Methadone, like Heroine and Morphine, is an opioid  substance that was synthesized during the second world war. Morphine, originally, was used for the treatment of severe pain and pain relief, but is now best known for its use in the treatment of those recovering from opioid addiction  One of the factors that makes Methadone so enticing for those undergoing a detoxification process is that a single Methadone treatment can last for many hours, up to 24 hours, which allows a single treatment per day for recovering addicts.  This is in contrast to Heroin which has a half-life of 30 minutes which can result in rapid cycling as the user seeks intense highs and refuge from steep comedowns. When Methadone is administered, it is typically in the form of a liquid , although tablets are less commonly prescribed.

Methadone is used in the Heroin detoxification process by virtue of the fact that opiate substances are so dependency building that to quit cold turkey could cause almost life threatening withdrawal. Thus, it was reasoned, a substance like methadone can bridge the gap between addiction and sobriety for recovering opiate users as they are weaned off methadone. That is not to say that Methadone is not without risk itself.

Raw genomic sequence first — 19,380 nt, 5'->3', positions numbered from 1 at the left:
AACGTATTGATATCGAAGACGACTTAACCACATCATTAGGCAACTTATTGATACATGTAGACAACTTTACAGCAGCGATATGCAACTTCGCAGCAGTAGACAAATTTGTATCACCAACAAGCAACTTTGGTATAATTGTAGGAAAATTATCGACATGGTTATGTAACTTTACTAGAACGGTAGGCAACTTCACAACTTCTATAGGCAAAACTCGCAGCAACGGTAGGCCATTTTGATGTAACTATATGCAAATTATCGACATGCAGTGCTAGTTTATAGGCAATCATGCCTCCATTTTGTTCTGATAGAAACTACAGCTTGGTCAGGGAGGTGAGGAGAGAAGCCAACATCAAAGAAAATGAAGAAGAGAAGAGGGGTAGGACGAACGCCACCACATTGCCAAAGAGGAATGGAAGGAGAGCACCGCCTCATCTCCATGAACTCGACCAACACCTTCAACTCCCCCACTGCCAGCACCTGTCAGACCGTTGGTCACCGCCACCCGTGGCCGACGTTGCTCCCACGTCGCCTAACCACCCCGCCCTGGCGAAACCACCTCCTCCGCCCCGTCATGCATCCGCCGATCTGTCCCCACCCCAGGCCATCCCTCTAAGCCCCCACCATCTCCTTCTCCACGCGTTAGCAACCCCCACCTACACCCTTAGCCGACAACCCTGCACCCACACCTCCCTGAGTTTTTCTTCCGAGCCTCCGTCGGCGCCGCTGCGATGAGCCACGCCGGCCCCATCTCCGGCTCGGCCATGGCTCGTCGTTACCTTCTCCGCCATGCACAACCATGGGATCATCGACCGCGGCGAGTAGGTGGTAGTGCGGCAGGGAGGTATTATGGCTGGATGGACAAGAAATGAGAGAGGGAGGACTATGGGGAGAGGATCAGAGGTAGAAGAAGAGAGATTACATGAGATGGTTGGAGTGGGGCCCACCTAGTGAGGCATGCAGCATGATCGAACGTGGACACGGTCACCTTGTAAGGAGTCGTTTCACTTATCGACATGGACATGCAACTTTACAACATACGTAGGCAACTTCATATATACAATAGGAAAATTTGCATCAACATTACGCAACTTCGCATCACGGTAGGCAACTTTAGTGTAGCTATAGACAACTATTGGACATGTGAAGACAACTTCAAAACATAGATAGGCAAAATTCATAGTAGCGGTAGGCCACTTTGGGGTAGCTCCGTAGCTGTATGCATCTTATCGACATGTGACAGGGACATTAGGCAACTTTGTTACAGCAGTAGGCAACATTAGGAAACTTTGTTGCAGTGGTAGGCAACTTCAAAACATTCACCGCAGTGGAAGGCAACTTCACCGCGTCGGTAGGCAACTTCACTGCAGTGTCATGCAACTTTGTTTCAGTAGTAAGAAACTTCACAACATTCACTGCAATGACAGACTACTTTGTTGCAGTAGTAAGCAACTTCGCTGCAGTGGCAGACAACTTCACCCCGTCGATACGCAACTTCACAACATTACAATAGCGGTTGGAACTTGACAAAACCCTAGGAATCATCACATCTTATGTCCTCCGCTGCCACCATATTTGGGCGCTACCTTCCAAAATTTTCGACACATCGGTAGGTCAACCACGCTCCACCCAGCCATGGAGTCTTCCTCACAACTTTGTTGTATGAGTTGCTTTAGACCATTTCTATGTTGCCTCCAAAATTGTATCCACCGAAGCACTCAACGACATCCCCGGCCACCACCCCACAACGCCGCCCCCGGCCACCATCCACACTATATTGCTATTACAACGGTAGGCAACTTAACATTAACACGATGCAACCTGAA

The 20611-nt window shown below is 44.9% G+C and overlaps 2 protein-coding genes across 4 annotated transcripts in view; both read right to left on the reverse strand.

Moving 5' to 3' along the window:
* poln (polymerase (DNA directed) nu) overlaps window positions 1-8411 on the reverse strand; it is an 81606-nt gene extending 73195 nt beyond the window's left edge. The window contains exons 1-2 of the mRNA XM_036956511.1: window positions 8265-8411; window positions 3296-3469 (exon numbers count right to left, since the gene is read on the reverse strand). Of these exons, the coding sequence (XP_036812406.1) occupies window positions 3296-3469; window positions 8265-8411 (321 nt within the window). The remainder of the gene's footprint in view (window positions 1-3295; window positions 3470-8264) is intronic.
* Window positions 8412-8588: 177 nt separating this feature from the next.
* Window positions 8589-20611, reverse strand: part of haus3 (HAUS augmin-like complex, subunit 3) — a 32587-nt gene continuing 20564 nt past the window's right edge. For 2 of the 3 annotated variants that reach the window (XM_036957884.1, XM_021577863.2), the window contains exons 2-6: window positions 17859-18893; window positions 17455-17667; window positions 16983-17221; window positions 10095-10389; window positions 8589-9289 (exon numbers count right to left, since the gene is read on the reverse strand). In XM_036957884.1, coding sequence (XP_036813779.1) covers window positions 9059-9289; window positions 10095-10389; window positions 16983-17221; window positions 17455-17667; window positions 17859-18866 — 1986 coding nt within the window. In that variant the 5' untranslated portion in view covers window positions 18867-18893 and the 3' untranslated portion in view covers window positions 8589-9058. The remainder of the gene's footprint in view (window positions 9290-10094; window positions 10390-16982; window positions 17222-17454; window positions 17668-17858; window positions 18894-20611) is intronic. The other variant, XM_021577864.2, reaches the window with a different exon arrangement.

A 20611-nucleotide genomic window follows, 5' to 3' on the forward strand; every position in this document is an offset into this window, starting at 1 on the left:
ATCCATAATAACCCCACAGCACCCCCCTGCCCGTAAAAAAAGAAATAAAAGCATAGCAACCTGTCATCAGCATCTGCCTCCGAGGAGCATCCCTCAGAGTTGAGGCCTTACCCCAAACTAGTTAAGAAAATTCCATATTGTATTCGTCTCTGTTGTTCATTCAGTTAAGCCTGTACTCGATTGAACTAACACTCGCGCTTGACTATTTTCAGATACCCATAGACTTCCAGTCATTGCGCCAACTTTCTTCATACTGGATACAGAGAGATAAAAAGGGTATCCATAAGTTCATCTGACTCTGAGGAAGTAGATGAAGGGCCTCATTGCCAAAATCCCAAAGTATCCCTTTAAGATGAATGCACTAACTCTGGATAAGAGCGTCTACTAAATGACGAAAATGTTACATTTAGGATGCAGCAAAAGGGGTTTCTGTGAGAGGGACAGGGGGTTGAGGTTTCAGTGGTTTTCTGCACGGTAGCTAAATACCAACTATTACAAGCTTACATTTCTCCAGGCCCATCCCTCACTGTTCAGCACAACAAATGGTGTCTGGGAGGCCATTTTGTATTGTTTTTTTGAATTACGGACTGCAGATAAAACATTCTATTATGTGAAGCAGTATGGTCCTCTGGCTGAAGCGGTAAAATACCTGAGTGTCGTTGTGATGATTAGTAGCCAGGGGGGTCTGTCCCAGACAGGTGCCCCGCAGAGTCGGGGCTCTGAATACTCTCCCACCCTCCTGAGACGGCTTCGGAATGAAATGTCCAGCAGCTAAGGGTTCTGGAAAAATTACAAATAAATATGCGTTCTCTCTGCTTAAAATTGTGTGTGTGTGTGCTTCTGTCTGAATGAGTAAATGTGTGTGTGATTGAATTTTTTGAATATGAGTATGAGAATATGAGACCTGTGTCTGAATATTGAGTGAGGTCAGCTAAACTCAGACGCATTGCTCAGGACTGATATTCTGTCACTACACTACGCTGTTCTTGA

The drug is an opiate like heroin and carries much of the same potential for addiction all the same. It is therefore important that Methadone clinics effectively screen patients so that only those with genuine needs and a genuine desire to recover enter the programs. Like any other opioid substance, Methadone results in respiratory depression, and this stresses the importance that medical professionals calibrate the patient’s tolerance very carefully lest they take a dosage that is too high.

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